LAZY GERMAN

Within Europe, Germany has the reputation of a hard working and disciplined nation. For centuries, there have been stereotypes, which declared that southern European countries like Greece or Spain work less than their Northern neighbors. Well, Korea makes every German actually feel like the laziest couch potato on Earth.

The German wonders about…

…the competitive spirit.

Back in Germany there were a lot of times where my peers and I used to talk about the strong competition in class nowadays. It wasn’t only us – even our families and professors had been noticing a rising competitive spirit among younger adults. Compared to South Korea, the pressure is nothing though. I expected – and probably hoped – that I would just be facing a stereotype about Asia being more competitive than Europe. After four weeks of living here, I came to the conclusion that there is a lot of truth behind the prejudice. Of course, I don’t want to universalize and say ‘that’s how every Korean is’, especially since I’ve met some exceptions already, but I can’t deny that I perceive a generally higher competitiveness compared to my home country.

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No, this isn’t an airline asking if you want a certain seat on the plane – it’s getting your ticket for an assigned spot in my university’s library. Which is probably even harder than getting the window seats on a plane.

At the first sight, the academic grading seems comparable to the US-American grading system. Many Korean universities use the gradation from ‘A’ to ‘F’ with the letter ‘A’ being the best and ‘F’ being the worst grade. However, Korean universities don’t apply absolute but relative grading, which intensifies the competition a lot. Unlike in Germany, only 30% of a regular class with more than 30 students can get the two best grades (A0 and A+). A total amount of 35% of the class has to get a C+ or below.

I’ve personally never heard of that kind of grading system before and I strongly disapprove it. To underline my disapproval, a little story out of Antonia’s life: Within my third semester I’ve had a class with only seven people in it. For half a year, we worked on a project together; every single one of us putting about the same amount of effort into it. After the project was finished, our professor had to grade each one of us – we all got the same German grade 1,3, which can be compared to the Korean grade A0. From my point of view, my professor couldn’t have done it any better. Not only did she see that we had achieved the goal of the class as a team with everyone of us working as good as the rest, but also did she keep the future in mind. With regard to the upcoming semesters, where our group had to face more classes together, she didn’t start a competitive war and actually focused on upholding the team spirit. Imagine: What would have happened if my professor had to apply relative grading? Since everyone was equally good, she must have made up random (!) criteria to rank us. What would she have picked? Hair color? Age? Hand-writing?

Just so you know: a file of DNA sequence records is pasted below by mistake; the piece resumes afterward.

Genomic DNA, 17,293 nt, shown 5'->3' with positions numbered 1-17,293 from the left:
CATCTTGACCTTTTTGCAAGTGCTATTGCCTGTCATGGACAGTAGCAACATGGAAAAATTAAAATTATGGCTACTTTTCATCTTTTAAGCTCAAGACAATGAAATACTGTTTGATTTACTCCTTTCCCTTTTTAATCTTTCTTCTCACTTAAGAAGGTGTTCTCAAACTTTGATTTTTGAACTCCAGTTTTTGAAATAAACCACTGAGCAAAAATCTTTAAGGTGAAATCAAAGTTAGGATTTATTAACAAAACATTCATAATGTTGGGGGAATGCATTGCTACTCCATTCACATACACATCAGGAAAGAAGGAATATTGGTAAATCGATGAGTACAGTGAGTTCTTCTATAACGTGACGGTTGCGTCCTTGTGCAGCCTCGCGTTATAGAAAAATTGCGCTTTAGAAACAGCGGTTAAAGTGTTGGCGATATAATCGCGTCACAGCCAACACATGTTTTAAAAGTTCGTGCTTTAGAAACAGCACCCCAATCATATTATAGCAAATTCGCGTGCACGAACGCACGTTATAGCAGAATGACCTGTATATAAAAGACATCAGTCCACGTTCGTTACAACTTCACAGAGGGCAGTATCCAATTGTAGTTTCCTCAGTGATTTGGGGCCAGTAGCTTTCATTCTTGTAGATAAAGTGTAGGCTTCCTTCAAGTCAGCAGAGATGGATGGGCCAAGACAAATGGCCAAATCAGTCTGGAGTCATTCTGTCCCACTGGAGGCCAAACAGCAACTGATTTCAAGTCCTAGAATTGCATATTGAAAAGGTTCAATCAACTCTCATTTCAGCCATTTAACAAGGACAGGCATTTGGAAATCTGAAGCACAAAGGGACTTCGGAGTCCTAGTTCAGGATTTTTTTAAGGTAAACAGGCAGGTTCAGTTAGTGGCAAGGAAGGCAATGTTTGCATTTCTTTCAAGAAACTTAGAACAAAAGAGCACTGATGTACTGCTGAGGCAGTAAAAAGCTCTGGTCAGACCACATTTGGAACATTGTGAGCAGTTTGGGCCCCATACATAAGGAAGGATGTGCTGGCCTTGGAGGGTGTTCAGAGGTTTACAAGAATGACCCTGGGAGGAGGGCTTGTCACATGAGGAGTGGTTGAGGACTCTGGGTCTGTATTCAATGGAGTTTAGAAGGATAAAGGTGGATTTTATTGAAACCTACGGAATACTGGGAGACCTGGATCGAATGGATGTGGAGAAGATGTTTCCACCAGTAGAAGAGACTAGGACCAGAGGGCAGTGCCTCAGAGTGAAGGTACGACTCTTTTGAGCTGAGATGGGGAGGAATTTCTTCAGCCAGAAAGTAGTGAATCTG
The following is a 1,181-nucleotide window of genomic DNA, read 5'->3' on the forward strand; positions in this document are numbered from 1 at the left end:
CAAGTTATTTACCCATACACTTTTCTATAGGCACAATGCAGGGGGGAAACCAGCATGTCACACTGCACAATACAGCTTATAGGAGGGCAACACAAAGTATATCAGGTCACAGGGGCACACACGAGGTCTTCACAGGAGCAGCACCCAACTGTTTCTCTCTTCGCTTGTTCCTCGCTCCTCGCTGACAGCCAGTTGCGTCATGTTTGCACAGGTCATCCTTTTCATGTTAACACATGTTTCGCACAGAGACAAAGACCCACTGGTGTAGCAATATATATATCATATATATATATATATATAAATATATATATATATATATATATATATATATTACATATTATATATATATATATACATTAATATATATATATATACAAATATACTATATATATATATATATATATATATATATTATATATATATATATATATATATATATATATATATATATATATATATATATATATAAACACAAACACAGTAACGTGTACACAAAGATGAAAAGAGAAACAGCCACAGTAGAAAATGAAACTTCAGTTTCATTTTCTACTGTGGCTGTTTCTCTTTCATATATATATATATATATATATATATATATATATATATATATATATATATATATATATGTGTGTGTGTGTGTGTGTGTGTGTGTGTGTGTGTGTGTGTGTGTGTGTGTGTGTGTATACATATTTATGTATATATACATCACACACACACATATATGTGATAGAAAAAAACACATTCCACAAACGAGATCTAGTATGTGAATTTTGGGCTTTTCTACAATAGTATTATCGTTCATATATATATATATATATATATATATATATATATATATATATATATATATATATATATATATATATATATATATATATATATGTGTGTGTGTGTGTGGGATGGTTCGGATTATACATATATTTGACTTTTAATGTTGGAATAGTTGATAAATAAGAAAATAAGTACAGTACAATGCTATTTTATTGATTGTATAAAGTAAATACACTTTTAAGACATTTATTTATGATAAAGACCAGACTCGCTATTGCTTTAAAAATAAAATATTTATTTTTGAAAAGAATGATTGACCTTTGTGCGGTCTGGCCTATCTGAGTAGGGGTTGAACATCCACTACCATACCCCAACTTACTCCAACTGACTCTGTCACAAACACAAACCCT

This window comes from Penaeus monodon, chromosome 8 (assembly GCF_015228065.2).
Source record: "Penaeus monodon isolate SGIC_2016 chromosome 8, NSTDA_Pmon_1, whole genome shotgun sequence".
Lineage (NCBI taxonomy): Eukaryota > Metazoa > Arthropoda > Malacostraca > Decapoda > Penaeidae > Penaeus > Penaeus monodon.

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You can rent your own ‘long term booth’ in the library: Just notice the towel and mouth wash on top and put it in relation to the amount of time spent in there…

Furthermore, the relative grading system raises negative attitudes towards exchange students. The professors at my university can decide whether they want to apply the absolute or relative grading system for foreign exchange students. Of course, this is a great advantage to us foreigners. However, I can totally understand why some Korean students might be slightly uptight towards us foreigners in class since I do understand the unfairness in it when it’s mainly the Korean students who have to deal with the harsh treatment. It’s even going that far that a Korean student stated in an interview for the September issue of ‘The Argus’ (our English campus magazine) that ‘it is an obvious case of reverse discrimination against Korean students’.

However, that girl should be careful with statements about discrimination. Actually, many of us foreigners had to deal with discrimination themselves when we wanted to join some of the university’s clubs. A French friend of mine, who wanted to enter the tennis club, got turned down with the explanation that they ‘can’t accept foreigners in their team’. A Mexican friend of mine wanted to join the running club but never received the promised call from the team. Was it because his times were better than the ones of the Koreans? I wanted to join the editorial department of the English campus magazine but the girl I talked to said, it was impossible to me as a German without six months of a special practice program.

That was actually the first time in Korea when I was really upset. How could a journalistic product refuse anything that offers different approaches and sights to the world? Isn’t it contradictory that a medium, that presents news, rejects anything new at the same time? How can’t it be theoretical qualification enough that my major covers journalistic tasks, as well? How can’t it be practical qualification enough that I’ve been writing articles for a German newspaper for almost two years now?

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I haven’t come to a conclusion yet whether some Koreans underestimate or overestimate us foreigners. From my point of view, both seems possible. It’s either, underestimating our skills and knowledge (a Korean student seriously asked me in class: ‘Do they teach you how to speak English in Germany, as well!?’), which concludes in rejection due to not reaching their group standards, or it’s overestimating us and fearing that we would take up the ‘best spots’. It just leaves me a little frustrated that some clubs shut themselves to new inputs, possibilities and friendships. If a Korean student ever asked me to work for my university’s Campus TV, I would welcome them with arms wide open.